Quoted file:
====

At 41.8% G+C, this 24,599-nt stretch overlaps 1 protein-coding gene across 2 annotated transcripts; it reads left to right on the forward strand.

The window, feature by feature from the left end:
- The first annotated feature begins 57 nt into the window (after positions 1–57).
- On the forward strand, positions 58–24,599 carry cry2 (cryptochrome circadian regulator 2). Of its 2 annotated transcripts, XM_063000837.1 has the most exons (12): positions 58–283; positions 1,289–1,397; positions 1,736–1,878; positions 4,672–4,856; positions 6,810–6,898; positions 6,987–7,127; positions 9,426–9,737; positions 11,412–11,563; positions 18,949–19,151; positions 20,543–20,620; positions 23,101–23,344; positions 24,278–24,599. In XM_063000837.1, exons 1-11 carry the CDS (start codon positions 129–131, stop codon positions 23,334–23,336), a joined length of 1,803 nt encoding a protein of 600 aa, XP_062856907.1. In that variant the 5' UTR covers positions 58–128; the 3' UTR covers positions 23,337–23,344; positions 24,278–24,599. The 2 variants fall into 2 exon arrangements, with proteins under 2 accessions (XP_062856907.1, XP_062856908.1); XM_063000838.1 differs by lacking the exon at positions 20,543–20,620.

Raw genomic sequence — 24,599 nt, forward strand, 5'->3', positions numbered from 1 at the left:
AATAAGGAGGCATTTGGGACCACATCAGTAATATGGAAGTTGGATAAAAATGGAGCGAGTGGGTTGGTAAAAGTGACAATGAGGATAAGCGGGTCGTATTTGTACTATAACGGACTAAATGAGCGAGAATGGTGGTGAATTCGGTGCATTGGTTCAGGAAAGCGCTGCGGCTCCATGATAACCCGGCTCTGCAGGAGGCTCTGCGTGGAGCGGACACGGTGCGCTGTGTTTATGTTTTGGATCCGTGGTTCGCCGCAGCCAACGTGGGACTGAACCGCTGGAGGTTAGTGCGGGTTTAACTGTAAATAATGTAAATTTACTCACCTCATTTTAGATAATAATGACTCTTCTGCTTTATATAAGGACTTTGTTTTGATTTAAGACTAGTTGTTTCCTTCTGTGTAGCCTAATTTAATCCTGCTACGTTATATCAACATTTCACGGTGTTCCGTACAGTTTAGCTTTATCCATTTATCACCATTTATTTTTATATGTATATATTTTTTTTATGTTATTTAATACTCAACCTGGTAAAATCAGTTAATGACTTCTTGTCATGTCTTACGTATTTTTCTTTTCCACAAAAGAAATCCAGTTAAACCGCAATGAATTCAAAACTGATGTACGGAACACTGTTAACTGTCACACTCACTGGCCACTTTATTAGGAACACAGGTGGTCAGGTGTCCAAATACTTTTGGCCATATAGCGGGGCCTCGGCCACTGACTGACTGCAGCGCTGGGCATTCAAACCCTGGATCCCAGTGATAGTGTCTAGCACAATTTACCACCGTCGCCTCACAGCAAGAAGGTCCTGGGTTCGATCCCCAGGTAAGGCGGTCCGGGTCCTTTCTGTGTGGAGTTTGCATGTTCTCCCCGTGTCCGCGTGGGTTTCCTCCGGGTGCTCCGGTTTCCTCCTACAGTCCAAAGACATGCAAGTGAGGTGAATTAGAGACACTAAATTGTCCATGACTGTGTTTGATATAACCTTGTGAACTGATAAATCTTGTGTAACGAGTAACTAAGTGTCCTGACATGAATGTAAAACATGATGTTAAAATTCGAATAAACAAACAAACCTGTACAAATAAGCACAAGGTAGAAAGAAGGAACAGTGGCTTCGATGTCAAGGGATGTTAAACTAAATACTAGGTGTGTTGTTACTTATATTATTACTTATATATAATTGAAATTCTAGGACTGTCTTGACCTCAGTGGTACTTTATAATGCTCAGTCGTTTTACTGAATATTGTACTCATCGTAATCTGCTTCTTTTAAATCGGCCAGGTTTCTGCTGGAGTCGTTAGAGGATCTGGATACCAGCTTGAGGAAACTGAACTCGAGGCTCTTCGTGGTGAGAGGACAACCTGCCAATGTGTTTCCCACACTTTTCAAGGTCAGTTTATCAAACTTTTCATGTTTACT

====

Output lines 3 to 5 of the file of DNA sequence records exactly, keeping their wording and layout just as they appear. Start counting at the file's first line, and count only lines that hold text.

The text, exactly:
- The first annotated feature begins 57 nt into the window (after positions 1–57).
- On the forward strand, positions 58–24,599 carry cry2 (cryptochrome circadian regulator 2). Of its 2 annotated transcripts, XM_063000837.1 has the most exons (12): positions 58–283; positions 1,289–1,397; positions 1,736–1,878; positions 4,672–4,856; positions 6,810–6,898; positions 6,987–7,127; positions 9,426–9,737; positions 11,412–11,563; positions 18,949–19,151; positions 20,543–20,620; positions 23,101–23,344; positions 24,278–24,599. In XM_063000837.1, exons 1-11 carry the CDS (start codon positions 129–131, stop codon positions 23,334–23,336), a joined length of 1,803 nt encoding a protein of 600 aa, XP_062856907.1. In that variant the 5' UTR covers positions 58–128; the 3' UTR covers positions 23,337–23,344; positions 24,278–24,599. The 2 variants fall into 2 exon arrangements, with proteins under 2 accessions (XP_062856907.1, XP_062856908.1); XM_063000838.1 differs by lacking the exon at positions 20,543–20,620.

Raw genomic sequence — 24,599 nt, forward strand, 5'->3', positions numbered from 1 at the left: